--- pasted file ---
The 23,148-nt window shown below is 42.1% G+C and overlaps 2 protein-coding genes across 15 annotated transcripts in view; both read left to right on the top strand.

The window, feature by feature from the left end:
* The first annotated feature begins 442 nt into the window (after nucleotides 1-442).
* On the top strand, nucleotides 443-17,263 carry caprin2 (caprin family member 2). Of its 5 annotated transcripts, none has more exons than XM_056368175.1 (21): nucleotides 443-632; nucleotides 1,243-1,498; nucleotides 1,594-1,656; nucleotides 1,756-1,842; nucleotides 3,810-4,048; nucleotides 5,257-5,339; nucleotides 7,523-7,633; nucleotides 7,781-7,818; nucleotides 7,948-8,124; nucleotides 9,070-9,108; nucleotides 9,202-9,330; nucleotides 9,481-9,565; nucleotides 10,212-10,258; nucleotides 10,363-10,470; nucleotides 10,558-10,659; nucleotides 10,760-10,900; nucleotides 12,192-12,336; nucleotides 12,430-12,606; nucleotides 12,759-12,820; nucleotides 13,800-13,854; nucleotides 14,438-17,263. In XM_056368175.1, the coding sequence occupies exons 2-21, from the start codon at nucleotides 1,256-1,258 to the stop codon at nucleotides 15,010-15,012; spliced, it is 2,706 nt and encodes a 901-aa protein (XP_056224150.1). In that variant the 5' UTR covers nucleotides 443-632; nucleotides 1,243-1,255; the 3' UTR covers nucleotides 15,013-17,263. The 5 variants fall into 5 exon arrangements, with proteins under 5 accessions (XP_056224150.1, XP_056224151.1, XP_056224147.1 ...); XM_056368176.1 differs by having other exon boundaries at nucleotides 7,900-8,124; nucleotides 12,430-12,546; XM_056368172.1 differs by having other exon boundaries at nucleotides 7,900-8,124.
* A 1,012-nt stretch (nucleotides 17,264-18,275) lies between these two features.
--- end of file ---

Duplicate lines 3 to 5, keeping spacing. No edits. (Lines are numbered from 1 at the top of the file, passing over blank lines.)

* The first annotated feature begins 442 nt into the window (after nucleotides 1-442).
* On the top strand, nucleotides 443-17,263 carry caprin2 (caprin family member 2). Of its 5 annotated transcripts, none has more exons than XM_056368175.1 (21): nucleotides 443-632; nucleotides 1,243-1,498; nucleotides 1,594-1,656; nucleotides 1,756-1,842; nucleotides 3,810-4,048; nucleotides 5,257-5,339; nucleotides 7,523-7,633; nucleotides 7,781-7,818; nucleotides 7,948-8,124; nucleotides 9,070-9,108; nucleotides 9,202-9,330; nucleotides 9,481-9,565; nucleotides 10,212-10,258; nucleotides 10,363-10,470; nucleotides 10,558-10,659; nucleotides 10,760-10,900; nucleotides 12,192-12,336; nucleotides 12,430-12,606; nucleotides 12,759-12,820; nucleotides 13,800-13,854; nucleotides 14,438-17,263. In XM_056368175.1, the coding sequence occupies exons 2-21, from the start codon at nucleotides 1,256-1,258 to the stop codon at nucleotides 15,010-15,012; spliced, it is 2,706 nt and encodes a 901-aa protein (XP_056224150.1). In that variant the 5' UTR covers nucleotides 443-632; nucleotides 1,243-1,255; the 3' UTR covers nucleotides 15,013-17,263. The 5 variants fall into 5 exon arrangements, with proteins under 5 accessions (XP_056224150.1, XP_056224151.1, XP_056224147.1 ...); XM_056368176.1 differs by having other exon boundaries at nucleotides 7,900-8,124; nucleotides 12,430-12,546; XM_056368172.1 differs by having other exon boundaries at nucleotides 7,900-8,124.
* A 1,012-nt stretch (nucleotides 17,264-18,275) lies between these two features.